Intersectional theory informs social workers on how to build professional helping relationships. Rooted first through the concept of empathy, or living in someone else’s shoes, intersectional theories guide social works to understand our shared experience with a client, drive a mutual need to collaborate, while addressing collective problems that have created these issues. Empathy leads to us to work in solidarity with clients towards liberation from oppressive structures (Mullaly, 2009). When we recover the buried memories of our socialization, to share our stories and heal the hurts imposed by the conditioning, to act in the present in a humane and caring manner, to rebuild our human connections and to change our world (Sherover-Marcuse, 2015.)

Intersectionality informs social workers on how to co-create meaning with clients. Traditionally, care is often thought of as flowing one way–from professional to client in the case of social work. The notion of relational ethics helps us to see care as something that happens in the space between us, what some have called the “third space” (Spencer, Massing and Gough, 2017). Care is neither about you nor I alone, but a process of co-creating a better story that happens between us. That is, it brings together a space in which we are all equal in our humanity. In practice, they may mean that as professionals, we take primary responsibility for the helping process but freely share the process of co-creation (Spencer, Massing and Gough,2017). In action this may mean:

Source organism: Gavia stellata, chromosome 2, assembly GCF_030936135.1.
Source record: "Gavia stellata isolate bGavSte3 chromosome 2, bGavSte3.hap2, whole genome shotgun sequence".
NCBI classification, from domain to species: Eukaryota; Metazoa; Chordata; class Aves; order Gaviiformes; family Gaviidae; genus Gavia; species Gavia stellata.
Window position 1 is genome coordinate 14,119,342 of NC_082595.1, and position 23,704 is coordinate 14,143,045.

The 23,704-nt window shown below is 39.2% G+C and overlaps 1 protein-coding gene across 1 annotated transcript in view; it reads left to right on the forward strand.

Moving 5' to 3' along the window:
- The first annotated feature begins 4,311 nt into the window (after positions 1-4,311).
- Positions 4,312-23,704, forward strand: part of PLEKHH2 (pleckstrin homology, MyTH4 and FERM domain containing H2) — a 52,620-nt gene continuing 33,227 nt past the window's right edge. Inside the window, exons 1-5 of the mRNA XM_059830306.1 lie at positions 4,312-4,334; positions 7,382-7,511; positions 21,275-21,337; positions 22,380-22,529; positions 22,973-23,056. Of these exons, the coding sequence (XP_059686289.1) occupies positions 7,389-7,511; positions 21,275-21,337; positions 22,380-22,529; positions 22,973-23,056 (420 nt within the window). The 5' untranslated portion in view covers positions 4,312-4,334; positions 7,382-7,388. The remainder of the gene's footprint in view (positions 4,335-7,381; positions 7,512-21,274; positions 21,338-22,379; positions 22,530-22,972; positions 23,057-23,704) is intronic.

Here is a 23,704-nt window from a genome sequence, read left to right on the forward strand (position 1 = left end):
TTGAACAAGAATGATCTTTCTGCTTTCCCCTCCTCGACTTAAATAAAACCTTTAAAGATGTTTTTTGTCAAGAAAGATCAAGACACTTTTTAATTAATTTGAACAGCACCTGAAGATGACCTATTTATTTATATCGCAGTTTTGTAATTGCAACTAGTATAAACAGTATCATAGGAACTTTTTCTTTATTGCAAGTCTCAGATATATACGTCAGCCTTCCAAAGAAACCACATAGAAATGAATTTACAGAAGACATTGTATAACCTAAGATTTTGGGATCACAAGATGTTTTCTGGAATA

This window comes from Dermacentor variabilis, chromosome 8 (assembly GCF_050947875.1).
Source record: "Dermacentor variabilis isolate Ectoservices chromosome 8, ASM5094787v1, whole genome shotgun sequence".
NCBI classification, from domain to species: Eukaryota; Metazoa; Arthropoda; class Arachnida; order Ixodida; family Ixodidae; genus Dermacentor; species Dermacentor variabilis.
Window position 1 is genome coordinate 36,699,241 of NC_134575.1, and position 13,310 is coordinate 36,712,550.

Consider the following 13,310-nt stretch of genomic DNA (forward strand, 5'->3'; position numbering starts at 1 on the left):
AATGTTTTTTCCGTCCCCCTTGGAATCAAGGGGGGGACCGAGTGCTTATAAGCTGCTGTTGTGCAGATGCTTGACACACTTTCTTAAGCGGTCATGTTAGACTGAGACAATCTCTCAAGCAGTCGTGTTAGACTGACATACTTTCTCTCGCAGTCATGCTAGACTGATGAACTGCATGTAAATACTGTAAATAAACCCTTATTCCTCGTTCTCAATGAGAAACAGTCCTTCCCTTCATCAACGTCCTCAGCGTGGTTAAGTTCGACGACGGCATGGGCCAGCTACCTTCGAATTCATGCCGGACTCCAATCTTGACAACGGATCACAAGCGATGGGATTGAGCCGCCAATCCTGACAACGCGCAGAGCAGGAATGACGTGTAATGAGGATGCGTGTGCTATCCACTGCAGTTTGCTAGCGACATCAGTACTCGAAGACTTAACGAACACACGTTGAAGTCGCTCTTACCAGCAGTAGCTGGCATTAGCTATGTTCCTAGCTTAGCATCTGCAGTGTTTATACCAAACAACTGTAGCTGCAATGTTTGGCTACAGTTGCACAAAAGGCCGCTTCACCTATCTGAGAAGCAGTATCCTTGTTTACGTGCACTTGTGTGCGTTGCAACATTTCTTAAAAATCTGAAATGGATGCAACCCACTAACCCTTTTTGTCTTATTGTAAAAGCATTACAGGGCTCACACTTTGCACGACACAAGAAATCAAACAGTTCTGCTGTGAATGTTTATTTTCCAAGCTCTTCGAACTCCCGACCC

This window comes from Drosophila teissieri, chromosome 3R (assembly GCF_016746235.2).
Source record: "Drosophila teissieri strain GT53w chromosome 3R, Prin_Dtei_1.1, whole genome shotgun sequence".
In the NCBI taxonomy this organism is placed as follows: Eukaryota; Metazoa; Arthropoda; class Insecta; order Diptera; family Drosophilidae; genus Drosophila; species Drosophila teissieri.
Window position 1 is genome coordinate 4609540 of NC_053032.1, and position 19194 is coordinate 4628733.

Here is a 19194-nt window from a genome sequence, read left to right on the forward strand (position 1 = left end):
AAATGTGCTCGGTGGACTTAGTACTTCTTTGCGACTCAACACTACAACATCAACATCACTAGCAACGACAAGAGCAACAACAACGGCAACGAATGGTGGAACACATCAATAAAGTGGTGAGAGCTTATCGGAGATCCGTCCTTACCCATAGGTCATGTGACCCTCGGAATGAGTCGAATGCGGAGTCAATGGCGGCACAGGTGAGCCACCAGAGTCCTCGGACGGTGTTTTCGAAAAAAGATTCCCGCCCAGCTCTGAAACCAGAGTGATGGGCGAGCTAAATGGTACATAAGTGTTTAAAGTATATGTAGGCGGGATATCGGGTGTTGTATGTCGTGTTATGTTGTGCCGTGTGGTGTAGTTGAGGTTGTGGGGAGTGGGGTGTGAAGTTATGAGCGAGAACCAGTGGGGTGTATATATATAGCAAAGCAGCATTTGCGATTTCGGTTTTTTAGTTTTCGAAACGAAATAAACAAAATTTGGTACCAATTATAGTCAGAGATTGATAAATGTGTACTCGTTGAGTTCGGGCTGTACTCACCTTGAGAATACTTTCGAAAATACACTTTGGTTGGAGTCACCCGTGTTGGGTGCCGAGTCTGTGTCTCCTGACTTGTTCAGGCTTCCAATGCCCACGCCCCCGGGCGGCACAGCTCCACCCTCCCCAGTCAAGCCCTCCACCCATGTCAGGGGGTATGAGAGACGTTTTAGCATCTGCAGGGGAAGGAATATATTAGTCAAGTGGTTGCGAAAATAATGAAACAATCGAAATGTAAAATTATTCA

• We put the other’s needs in the forefront for the moment.
  • We are emotionally present to the other, attentive to their story.
  • We resist the urge and need to immediately fix the problem (or what we think is the problem).
  • We help people to empower themselves.
  • We share appropriately how the other’s story touches us.
  • We take responsibility for our ethical practice but share ethical dilemmas with the other as appropriate (Spencer, Massing and Gough, 2017).

Intersectional thinking pushes us to work in solidarity with clients to liberate both the undoing effects and of the causes of social oppression. These changes will involve transforming oppressive behavioral patterns and “unlearning” oppressive attitudes and assumptions (Mullay, 2009).

Dolgoff, R., Loewenberg, F. M., & Harrington, D. (2009). Ethical issues for social work practice.

Gough, J. & Spencer, E. (2014) Ethics in action: An exploratory survey of social workers ethical decision making and value conflicts. Journal of Social Work Values and Ethics vol. 11. 2. (pp 23-39).

Hulko, W. (2004). Social science perspectives on dementia research: Intersectionality. Dementia and social inclusion, 237-254.

Hulko, Wendy (2009). The time-and context-contingent nature of intersectionality and interlocking oppressions.” Affilia 24.1 (2009): 44-55.

Mattsson, T. (2014). Intersectionality as a Useful Tool Anti-Oppressive Social Work and Critical Reflection. Affilia, 29(1), 8-17.

Mullaly, R. P. (2010). Challenging oppression and confronting privilege: A critical social work approach. Don Mills, Ont: Oxford University Press.

Spencer E; Massing, D & Gough, J (2017)Social Work Ethics; Progressive, Practical, and Relational Approaches; Oxford Press.

Questions? Contact the College’s Executive Director/Registrar, Alec Stratford at alec.stratford@nscsw.org.